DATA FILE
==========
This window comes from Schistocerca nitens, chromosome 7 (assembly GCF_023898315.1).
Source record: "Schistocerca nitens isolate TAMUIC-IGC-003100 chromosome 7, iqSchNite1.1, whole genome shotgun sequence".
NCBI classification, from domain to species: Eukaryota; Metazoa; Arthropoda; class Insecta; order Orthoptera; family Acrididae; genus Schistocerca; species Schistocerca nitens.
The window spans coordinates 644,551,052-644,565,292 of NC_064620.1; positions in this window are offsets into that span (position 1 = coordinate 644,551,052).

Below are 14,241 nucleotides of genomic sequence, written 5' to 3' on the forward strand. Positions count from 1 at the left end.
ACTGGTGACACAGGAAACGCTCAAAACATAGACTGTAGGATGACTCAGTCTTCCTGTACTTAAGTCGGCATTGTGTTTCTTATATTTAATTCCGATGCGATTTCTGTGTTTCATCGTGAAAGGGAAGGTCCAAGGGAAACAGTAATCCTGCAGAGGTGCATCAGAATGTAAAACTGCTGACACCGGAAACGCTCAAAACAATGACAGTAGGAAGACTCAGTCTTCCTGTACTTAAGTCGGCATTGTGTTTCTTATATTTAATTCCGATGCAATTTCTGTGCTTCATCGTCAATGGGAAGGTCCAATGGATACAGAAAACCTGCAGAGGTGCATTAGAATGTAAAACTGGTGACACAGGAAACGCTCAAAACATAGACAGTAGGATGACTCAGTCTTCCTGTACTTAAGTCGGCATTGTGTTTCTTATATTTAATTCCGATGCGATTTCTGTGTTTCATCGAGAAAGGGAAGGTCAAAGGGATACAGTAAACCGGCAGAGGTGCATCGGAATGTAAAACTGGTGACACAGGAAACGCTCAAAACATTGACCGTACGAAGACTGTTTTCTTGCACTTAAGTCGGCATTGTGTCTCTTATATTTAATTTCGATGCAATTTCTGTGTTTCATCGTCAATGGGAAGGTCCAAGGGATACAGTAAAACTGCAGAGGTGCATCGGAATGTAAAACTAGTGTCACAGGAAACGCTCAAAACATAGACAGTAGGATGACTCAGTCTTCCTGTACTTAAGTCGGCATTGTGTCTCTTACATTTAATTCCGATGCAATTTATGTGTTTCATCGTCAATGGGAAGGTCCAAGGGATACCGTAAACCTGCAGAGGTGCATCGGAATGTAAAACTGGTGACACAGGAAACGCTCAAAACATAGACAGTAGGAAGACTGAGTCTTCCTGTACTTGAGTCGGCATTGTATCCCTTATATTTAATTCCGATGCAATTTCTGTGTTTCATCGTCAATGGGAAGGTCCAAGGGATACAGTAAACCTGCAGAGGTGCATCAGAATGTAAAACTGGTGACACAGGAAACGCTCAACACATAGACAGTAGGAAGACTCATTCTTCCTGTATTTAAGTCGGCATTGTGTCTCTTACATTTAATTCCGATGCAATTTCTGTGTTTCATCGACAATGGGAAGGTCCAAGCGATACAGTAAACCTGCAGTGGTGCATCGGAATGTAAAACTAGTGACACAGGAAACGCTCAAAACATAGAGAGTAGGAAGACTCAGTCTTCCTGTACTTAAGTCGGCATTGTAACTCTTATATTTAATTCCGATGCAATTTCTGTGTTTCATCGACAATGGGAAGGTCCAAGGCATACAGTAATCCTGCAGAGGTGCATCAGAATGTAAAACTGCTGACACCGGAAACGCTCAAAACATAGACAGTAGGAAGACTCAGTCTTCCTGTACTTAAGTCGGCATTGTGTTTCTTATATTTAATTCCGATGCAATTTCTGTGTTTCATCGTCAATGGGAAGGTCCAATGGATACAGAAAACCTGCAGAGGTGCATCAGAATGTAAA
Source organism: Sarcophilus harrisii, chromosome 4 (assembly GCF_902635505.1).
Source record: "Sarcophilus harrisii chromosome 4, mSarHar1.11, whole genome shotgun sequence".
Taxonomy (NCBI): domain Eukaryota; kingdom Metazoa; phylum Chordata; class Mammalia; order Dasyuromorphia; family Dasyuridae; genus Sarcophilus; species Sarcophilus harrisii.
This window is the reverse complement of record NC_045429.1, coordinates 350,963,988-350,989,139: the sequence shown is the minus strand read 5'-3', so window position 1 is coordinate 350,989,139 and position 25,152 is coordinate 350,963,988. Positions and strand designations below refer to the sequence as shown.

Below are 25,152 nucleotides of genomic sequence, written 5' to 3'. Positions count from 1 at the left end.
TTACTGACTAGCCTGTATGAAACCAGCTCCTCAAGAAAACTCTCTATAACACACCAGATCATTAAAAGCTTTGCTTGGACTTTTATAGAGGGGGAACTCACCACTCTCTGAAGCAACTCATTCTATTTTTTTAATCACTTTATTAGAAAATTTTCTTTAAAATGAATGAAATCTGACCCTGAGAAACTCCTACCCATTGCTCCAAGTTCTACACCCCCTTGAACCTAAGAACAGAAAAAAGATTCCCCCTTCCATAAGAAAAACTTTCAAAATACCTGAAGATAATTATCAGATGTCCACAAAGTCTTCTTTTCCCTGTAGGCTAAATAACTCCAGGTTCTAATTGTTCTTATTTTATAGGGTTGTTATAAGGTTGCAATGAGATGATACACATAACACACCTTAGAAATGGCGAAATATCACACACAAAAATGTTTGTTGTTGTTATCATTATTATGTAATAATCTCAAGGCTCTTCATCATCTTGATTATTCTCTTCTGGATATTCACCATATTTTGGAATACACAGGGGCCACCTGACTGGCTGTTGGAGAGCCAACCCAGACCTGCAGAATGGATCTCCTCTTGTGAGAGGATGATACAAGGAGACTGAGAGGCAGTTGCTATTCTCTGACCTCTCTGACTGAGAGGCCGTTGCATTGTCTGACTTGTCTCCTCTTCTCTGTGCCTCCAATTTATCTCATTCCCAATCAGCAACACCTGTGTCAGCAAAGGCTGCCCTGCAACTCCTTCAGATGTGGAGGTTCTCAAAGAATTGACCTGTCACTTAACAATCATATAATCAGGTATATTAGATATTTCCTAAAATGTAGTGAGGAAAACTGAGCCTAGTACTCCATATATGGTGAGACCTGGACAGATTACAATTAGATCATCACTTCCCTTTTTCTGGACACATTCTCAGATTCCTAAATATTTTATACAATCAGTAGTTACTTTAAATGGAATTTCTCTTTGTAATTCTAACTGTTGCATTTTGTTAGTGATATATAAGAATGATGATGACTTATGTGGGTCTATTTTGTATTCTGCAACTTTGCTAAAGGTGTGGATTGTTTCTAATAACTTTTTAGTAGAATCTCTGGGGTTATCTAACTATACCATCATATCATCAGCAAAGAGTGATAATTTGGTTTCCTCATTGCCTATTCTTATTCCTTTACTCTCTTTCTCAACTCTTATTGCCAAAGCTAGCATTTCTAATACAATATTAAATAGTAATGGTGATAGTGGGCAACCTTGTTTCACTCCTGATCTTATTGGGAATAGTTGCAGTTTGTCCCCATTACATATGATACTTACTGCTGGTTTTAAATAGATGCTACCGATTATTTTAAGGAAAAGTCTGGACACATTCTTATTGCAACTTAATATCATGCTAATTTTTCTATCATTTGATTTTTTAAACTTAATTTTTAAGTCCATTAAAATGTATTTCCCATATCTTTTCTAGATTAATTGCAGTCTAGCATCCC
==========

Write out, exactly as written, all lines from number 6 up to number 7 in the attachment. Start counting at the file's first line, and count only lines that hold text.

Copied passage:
ACTGGTGACACAGGAAACGCTCAAAACATAGACTGTAGGATGACTCAGTCTTCCTGTACTTAAGTCGGCATTGTGTTTCTTATATTTAATTCCGATGCGATTTCTGTGTTTCATCGTGAAAGGGAAGGTCCAAGGGAAACAGTAATCCTGCAGAGGTGCATCAGAATGTAAAACTGCTGACACCGGAAACGCTCAAAACAATGACAGTAGGAAGACTCAGTCTTCCTGTACTTAAGTCGGCATTGTGTTTCTTATATTTAATTCCGATGCAATTTCTGTGCTTCATCGTCAATGGGAAGGTCCAATGGATACAGAAAACCTGCAGAGGTGCATTAGAATGTAAAACTGGTGACACAGGAAACGCTCAAAACATAGACAGTAGGATGACTCAGTCTTCCTGTACTTAAGTCGGCATTGTGTTTCTTATATTTAATTCCGATGCGATTTCTGTGTTTCATCGAGAAAGGGAAGGTCAAAGGGATACAGTAAACCGGCAGAGGTGCATCGGAATGTAAAACTGGTGACACAGGAAACGCTCAAAACATTGACCGTACGAAGACTGTTTTCTTGCACTTAAGTCGGCATTGTGTCTCTTATATTTAATTTCGATGCAATTTCTGTGTTTCATCGTCAATGGGAAGGTCCAAGGGATACAGTAAAACTGCAGAGGTGCATCGGAATGTAAAACTAGTGTCACAGGAAACGCTCAAAACATAGACAGTAGGATGACTCAGTCTTCCTGTACTTAAGTCGGCATTGTGTCTCTTACATTTAATTCCGATGCAATTTATGTGTTTCATCGTCAATGGGAAGGTCCAAGGGATACCGTAAACCTGCAGAGGTGCATCGGAATGTAAAACTGGTGACACAGGAAACGCTCAAAACATAGACAGTAGGAAGACTGAGTCTTCCTGTACTTGAGTCGGCATTGTATCCCTTATATTTAATTCCGATGCAATTTCTGTGTTTCATCGTCAATGGGAAGGTCCAAGGGATACAGTAAACCTGCAGAGGTGCATCAGAATGTAAAACTGGTGACACAGGAAACGCTCAACACATAGACAGTAGGAAGACTCATTCTTCCTGTATTTAAGTCGGCATTGTGTCTCTTACATTTAATTCCGATGCAATTTCTGTGTTTCATCGACAATGGGAAGGTCCAAGCGATACAGTAAACCTGCAGTGGTGCATCGGAATGTAAAACTAGTGACACAGGAAACGCTCAAAACATAGAGAGTAGGAAGACTCAGTCTTCCTGTACTTAAGTCGGCATTGTAACTCTTATATTTAATTCCGATGCAATTTCTGTGTTTCATCGACAATGGGAAGGTCCAAGGCATACAGTAATCCTGCAGAGGTGCATCAGAATGTAAAACTGCTGACACCGGAAACGCTCAAAACATAGACAGTAGGAAGACTCAGTCTTCCTGTACTTAAGTCGGCATTGTGTTTCTTATATTTAATTCCGATGCAATTTCTGTGTTTCATCGTCAATGGGAAGGTCCAATGGATACAGAAAACCTGCAGAGGTGCATCAGAATGTAAA
Source organism: Sarcophilus harrisii, chromosome 4 (assembly GCF_902635505.1).